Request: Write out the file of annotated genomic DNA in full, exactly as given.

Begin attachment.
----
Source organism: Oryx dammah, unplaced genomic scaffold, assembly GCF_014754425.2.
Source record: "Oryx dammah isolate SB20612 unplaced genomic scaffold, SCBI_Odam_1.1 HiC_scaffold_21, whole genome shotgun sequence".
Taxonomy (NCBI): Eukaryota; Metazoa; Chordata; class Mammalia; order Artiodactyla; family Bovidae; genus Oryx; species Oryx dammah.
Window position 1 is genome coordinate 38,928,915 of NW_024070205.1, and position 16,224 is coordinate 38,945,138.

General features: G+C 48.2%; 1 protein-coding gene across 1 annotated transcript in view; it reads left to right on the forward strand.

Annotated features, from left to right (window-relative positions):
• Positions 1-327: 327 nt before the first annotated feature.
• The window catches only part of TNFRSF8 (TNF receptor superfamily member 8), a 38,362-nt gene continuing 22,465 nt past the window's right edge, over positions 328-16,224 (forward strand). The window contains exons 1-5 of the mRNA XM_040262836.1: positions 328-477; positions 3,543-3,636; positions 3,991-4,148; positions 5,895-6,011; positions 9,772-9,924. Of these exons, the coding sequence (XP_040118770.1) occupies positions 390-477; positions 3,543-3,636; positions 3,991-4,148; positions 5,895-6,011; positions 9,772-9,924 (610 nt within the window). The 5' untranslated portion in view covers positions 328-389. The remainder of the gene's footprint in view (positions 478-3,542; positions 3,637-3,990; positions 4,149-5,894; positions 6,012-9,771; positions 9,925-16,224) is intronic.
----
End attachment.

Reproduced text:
Source organism: Oryx dammah, unplaced genomic scaffold, assembly GCF_014754425.2.
Source record: "Oryx dammah isolate SB20612 unplaced genomic scaffold, SCBI_Odam_1.1 HiC_scaffold_21, whole genome shotgun sequence".
Taxonomy (NCBI): Eukaryota; Metazoa; Chordata; class Mammalia; order Artiodactyla; family Bovidae; genus Oryx; species Oryx dammah.
Window position 1 is genome coordinate 38,928,915 of NW_024070205.1, and position 16,224 is coordinate 38,945,138.

General features: G+C 48.2%; 1 protein-coding gene across 1 annotated transcript in view; it reads left to right on the forward strand.

Annotated features, from left to right (window-relative positions):
• Positions 1-327: 327 nt before the first annotated feature.
• The window catches only part of TNFRSF8 (TNF receptor superfamily member 8), a 38,362-nt gene continuing 22,465 nt past the window's right edge, over positions 328-16,224 (forward strand). The window contains exons 1-5 of the mRNA XM_040262836.1: positions 328-477; positions 3,543-3,636; positions 3,991-4,148; positions 5,895-6,011; positions 9,772-9,924. Of these exons, the coding sequence (XP_040118770.1) occupies positions 390-477; positions 3,543-3,636; positions 3,991-4,148; positions 5,895-6,011; positions 9,772-9,924 (610 nt within the window). The 5' untranslated portion in view covers positions 328-389. The remainder of the gene's footprint in view (positions 478-3,542; positions 3,637-3,990; positions 4,149-5,894; positions 6,012-9,771; positions 9,925-16,224) is intronic.